•Removal of annual spending caps: "The Departments estimate that the transfer would be three-quarters of a percent or less for lifetime limits and one-tenth of a percent or less for annual limits, under a situation of pure community rating where all the costs get spread across the insured population."
      •Mandates for preventive care: "There will likely be negligible transfers due to this provision given no changes in coverage or cost-sharing."
      •Coverage for children with preexisting conditions: "Even in States with community rating, the cost and transfer effects will be relatively small, at most a few tenths of a percent over the next few years."
      But Connecticut isn't the only place this is happening. As the Wall Street Journal reported last week, the health care bill is being used as an excuse by insurance companies to jack up rates all across the country.

      It's clear that the rate increases are far in excess of what these reform provisions actually cost. And there is nothing in the health care bill that stops them from doing so. In a free market, other insurance companies would be able to enter the market and provide a better product at a lower price. But health insurance companies are exempt from anti-trust regulation, and can legally operate as monopolies and engage in monopolistic practices. The health care bill did nothing to stop that.

      That's why the people Obama now mocks wanted a public option. If the government is going to assign its right to collect taxes to private companies (which is what they did when they passed the mandate), and allow the IRS to be used as an enforcement mechanism, people wanted to feel like there was an alternative. Faced with looming rate increases far in excess of anything they were told when the bill was being sold to them, in the wake of rising economic insecurity and high unemployment, people are justifiably anxious.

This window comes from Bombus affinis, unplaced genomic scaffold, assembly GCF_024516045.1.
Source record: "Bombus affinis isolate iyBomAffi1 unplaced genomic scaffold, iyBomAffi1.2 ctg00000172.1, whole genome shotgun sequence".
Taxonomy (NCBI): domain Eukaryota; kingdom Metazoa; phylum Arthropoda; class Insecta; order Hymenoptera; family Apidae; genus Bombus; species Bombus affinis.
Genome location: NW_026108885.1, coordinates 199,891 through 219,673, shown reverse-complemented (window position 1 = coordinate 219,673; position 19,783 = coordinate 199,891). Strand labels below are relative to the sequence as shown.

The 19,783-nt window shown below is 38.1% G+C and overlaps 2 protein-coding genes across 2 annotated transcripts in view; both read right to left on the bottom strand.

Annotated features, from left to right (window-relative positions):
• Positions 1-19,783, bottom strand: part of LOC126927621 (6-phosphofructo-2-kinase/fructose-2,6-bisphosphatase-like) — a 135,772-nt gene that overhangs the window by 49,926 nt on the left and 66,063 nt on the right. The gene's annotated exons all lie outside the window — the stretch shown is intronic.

Single mother Susie Madrack explains why people like her found Obama's comments upsetting:

      [T]hose of us left living on a wing and prayer thanks to your "half full," half-assed economic policies just don't have a sense of humor about our continuing plight. I know it's been a long time since your mom got food stamps, but you might want to give that empathy thing some thought."

      The usual suspects are cheering Obama's comments, including the American Prospect, who call them "justified mockery." But those who enjoy a "subsidized existence vomiting up flabby consensus received opinions within the federal zone" generally aren't the working class single moms who have to worry about things like rising health insurance premiums. So it's no surprise they wouldn't understand why someone might feel their glass is "half empty" these days.



      Big health insurers to stop selling new child-only policies
      Anthem Blue Cross, Aetna Inc. and others say they will make the move as soon as Thursday when parts of the new healthcare law take effect. They cite potentially huge and unexpected costs for insuring children.